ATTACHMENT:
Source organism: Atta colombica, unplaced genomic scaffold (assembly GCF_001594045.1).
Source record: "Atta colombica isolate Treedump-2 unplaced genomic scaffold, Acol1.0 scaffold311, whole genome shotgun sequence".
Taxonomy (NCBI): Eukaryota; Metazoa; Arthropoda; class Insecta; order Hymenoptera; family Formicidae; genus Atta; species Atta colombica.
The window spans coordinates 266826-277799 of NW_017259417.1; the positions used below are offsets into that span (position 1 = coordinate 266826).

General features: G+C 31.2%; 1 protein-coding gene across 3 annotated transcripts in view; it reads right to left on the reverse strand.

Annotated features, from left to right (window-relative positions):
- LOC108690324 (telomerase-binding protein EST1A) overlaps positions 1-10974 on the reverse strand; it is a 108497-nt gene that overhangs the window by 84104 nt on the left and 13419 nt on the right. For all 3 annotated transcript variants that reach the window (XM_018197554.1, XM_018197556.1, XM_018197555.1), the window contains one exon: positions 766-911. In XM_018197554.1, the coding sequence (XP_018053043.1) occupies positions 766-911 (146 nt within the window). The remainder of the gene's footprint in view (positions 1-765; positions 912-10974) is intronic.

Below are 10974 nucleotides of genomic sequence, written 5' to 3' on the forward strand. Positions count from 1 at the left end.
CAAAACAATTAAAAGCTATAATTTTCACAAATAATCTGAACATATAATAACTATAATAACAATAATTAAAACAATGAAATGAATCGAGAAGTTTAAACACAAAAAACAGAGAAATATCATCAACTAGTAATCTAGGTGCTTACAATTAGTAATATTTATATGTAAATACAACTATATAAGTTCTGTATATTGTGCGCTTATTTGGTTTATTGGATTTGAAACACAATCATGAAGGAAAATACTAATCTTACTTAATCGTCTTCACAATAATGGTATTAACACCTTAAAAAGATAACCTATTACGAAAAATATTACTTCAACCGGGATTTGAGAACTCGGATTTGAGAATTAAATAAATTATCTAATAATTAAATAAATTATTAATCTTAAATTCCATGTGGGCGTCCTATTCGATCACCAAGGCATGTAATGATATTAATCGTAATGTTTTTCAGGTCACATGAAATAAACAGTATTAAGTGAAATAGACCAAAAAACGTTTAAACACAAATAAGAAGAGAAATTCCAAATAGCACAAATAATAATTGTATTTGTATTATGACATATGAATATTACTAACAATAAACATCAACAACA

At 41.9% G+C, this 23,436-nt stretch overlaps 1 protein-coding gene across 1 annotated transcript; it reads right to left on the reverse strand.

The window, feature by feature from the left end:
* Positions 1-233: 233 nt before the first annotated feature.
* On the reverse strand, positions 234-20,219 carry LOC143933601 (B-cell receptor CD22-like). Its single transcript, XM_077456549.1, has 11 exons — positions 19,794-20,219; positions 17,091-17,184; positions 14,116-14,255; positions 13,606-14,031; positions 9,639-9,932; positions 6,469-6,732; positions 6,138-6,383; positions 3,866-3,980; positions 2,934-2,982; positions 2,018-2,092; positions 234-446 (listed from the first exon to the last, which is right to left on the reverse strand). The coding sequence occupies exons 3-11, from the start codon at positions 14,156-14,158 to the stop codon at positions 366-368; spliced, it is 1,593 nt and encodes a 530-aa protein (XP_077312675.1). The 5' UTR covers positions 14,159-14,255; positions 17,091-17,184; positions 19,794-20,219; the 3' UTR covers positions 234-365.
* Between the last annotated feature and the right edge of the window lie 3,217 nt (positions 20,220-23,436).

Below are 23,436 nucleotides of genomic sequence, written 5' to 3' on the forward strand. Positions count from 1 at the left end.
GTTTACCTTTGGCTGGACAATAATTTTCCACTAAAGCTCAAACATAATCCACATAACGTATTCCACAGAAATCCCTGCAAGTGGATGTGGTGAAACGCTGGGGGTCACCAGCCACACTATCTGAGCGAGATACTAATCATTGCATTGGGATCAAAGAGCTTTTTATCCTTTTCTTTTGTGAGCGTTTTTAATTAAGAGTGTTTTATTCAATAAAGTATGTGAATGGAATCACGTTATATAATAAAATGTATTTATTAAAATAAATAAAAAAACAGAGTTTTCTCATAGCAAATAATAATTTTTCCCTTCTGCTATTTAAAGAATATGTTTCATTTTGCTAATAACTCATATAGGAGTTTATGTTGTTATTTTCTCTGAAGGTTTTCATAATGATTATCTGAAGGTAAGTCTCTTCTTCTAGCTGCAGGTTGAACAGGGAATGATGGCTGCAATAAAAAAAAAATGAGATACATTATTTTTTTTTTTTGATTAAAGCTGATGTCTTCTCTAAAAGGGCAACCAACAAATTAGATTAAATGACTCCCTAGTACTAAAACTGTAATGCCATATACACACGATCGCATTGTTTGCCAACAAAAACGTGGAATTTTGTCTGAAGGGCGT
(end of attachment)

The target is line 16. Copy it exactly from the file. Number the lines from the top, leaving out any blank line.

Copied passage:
GTTTACCTTTGGCTGGACAATAATTTTCCACTAAAGCTCAAACATAATCCACATAACGTATTCCACAGAAATCCCTGCAAGTGGATGTGGTGAAACGCTGGGGGTCACCAGCCACACTATCTGAGCGAGATACTAATCATTGCATTGGGATCAAAGAGCTTTTTATCCTTTTCTTTTGTGAGCGTTTTTAATTAAGAGTGTTTTATTCAATAAAGTATGTGAATGGAATCACGTTATATAATAAAATGTATTTATTAAAATAAATAAAAAAACAGAGTTTTCTCATAGCAAATAATAATTTTTCCCTTCTGCTATTTAAAGAATATGTTTCATTTTGCTAATAACTCATATAGGAGTTTATGTTGTTATTTTCTCTGAAGGTTTTCATAATGATTATCTGAAGGTAAGTCTCTTCTTCTAGCTGCAGGTTGAACAGGGAATGATGGCTGCAATAAAAAAAAAATGAGATACATTATTTTTTTTTTTTGATTAAAGCTGATGTCTTCTCTAAAAGGGCAACCAACAAATTAGATTAAATGACTCCCTAGTACTAAAACTGTAATGCCATATACACACGATCGCATTGTTTGCCAACAAAAACGTGGAATTTTGTCTGAAGGGCGT